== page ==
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Downton Abbey: Does Mary Get Matthew, And Will Patton Oswalt Tweet?

Television
by Caryn James
January 5, 2012 9:01 AM
1 Comment
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It took a costume drama about nose-in-the-air aristocrats to give PBS pop-culture traction. But just before New Year’s, there was Patton Oswalt catching up with season 1 and  practically swooning as he Tweeted with arch wit but no irony, “Oh DOWNTON ABBEY, how have I only just now seen your 1st episode? I'm as besotted as a vicar at a crumpet orgy!” And,  confessing his attachment to Lord Grantham’s feminist daughter, his unlikely sex symbol of a valet and the household’s proper but deeply humane butler, he admitted,  “I  now have a lust-crush on Lady Sybil, a man-crush on Bates and a scorching butler-crush on Mr. Carson.”  

Forget that Downton won four Emmys, including best miniseries. If someone as unpretentious as Oswalt – hilarious stand-up, scene-stealer of the black comedy Young Adult – gets swept into this sumptuously filmed, guilty-pleasure Edwardian soap opera, what doubt can there be that it’s not just for grannies?

But be prepared for the new season’s radically darker tone and – I have to say – more melodramatic approach. World War I had just broken out at the end of season one, and Sunday’s new episode begins in 1916 with Matthew, Downton’s heir, face-down on a muddy field in The Somme. What Downton 2 loses in the potential for escapist fantasy, though, it makes up for by immersing us ever further into the lives of characters we know, and by piling up irresistible cliff-hanging questions.

Among them: Will middle-class Cousin Matthew survive the war? And if does will he and Lady Mary – whose indecision and snobbery drove them apart – find a way to be together after all? Or will Mary settle for the self-made publishing tycoon Sir Richard, an all-too-believable portrait of a powerful man willing to blackmail his way up the social ladder? (Remember that Turkish diplomat who was graceless enough to die in Mary’s bed?)

Will beautiful young Lady Sybil fall for the politically radical chauffeur? And what about the touching romance between the sweet maid Anna and the ever-serious Bates, trying to escape the clutches of his venal, estranged wife? Hard to believe there are two women fighting over middle-aged, portly Bates, but he does have a kind of sensuous smirk. (Joanne Froggatt and Brendan Coyle make the couple strangely credible.)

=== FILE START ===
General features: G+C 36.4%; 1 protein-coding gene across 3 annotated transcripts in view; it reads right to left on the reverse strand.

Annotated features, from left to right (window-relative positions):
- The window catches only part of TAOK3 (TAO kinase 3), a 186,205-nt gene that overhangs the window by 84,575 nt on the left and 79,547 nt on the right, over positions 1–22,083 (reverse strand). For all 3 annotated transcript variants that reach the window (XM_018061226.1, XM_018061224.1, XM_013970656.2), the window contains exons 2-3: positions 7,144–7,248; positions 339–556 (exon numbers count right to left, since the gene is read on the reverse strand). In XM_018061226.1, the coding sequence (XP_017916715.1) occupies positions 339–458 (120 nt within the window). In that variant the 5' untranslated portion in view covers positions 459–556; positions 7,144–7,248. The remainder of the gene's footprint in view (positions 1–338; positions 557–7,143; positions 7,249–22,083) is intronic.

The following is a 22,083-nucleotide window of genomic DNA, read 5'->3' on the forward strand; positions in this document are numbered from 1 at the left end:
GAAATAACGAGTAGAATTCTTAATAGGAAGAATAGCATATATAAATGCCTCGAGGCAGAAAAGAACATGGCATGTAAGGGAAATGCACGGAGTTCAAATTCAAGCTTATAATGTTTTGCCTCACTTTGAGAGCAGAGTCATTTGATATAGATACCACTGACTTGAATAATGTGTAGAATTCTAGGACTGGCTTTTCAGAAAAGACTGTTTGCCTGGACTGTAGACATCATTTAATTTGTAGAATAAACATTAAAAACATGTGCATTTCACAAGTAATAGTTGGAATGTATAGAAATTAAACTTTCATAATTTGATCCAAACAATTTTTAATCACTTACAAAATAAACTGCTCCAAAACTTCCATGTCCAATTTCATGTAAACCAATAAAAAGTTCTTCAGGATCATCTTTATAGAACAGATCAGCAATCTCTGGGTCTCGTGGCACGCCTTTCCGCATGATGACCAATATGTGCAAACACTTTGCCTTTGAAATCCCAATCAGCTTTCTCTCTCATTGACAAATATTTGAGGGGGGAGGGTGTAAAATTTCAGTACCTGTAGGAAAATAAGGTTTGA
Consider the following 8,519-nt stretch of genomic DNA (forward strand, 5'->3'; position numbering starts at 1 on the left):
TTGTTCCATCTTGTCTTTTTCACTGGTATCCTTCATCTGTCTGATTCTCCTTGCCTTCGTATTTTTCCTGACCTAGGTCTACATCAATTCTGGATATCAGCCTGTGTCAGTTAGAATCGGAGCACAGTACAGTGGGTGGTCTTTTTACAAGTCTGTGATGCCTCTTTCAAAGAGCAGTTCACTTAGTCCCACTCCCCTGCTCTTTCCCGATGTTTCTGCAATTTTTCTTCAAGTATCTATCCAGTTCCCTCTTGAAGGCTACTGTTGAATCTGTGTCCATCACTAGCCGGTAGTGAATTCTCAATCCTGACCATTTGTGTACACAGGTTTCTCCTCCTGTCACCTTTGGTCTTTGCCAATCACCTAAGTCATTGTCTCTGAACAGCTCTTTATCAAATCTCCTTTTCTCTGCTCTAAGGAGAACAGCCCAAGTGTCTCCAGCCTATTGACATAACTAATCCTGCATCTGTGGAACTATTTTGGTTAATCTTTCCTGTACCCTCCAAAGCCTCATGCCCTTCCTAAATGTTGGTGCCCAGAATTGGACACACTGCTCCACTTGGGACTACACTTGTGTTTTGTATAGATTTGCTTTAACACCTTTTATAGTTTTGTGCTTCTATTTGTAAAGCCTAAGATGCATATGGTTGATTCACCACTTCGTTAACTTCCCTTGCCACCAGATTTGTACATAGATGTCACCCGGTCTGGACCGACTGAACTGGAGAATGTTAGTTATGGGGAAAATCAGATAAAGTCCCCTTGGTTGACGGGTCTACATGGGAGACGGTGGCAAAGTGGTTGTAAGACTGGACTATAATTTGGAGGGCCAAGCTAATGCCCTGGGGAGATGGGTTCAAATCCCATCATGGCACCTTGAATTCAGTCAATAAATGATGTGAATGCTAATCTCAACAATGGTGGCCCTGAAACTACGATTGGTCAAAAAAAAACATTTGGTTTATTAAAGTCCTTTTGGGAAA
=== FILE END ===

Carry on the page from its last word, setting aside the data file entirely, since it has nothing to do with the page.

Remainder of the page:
While all this is happening, Matthew’s mother, a nurse, twists Lady Grantham’s arm and forces her to turn Downton into a convalescent hospital for soldiers. (Oh now where will the family dine?) Even though it was quite common (in both senses) for the army to take over great houses during the war, I was about to dismiss this twist as a blatant steal from Brideshead Revisited until I read Lady Almina and the Real Downton Abbey, a new book about Highclere, the inspiration for Downton, and found that is precisely how the house was used.

Despite the upheavals, the series’ absolute best character remains herself. Maggie Smith as the matriarch, the Dowager Countess, scatters her incomparable withering remarks and chisels her every scene into a sharp little gem. She counsels Edith, the plain middle daughter who worries about looming spinsterhood, “Don’t be defeatist, dear, it’s very middle class.”  Even the Dowager Countess has changed a bit though. She had once shuddered at the thought of Cousin Matthew inheriting Downton, and is now terribly saddened by the fear he may be lost in the war. “We’re used to Matthew now,” she says, not without affection. “Who knows who the next heir will be? Probably a chimney sweep.” Now that is the Downton hauteur I so love and miss, as Lady Sybil turns to nursing and Lady Edith drives a tractor on a farm.

And while we’re being picky – those war scenes. Very cheesy-looking. I’m no fan of War Horse, but the cheap, small-scale attempts at trench warfare here give you new appreciation for Spielberg’s polished ease.  

Whatever its minor flaws, though, the new season of Downton Abbey is every bit as delicious as its fans might have hoped. Now those fans include Oswalt, who has promised to live-tweet the season premiere (7:30 Pacific Time on Sunday,@pattonoswalt). As his viewing of season one ended, the dear man declared, “I will soon be in need of smelling salts.”  I do hope he has sufficiently recovered and shall Tweet. 

Downton Abbey's season premiere is on Masterpece, Sunday at 9 ET in New York and other PBS stations.

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1 Comment

  • sfadfs | January 9, 2012 7:09 AMReply

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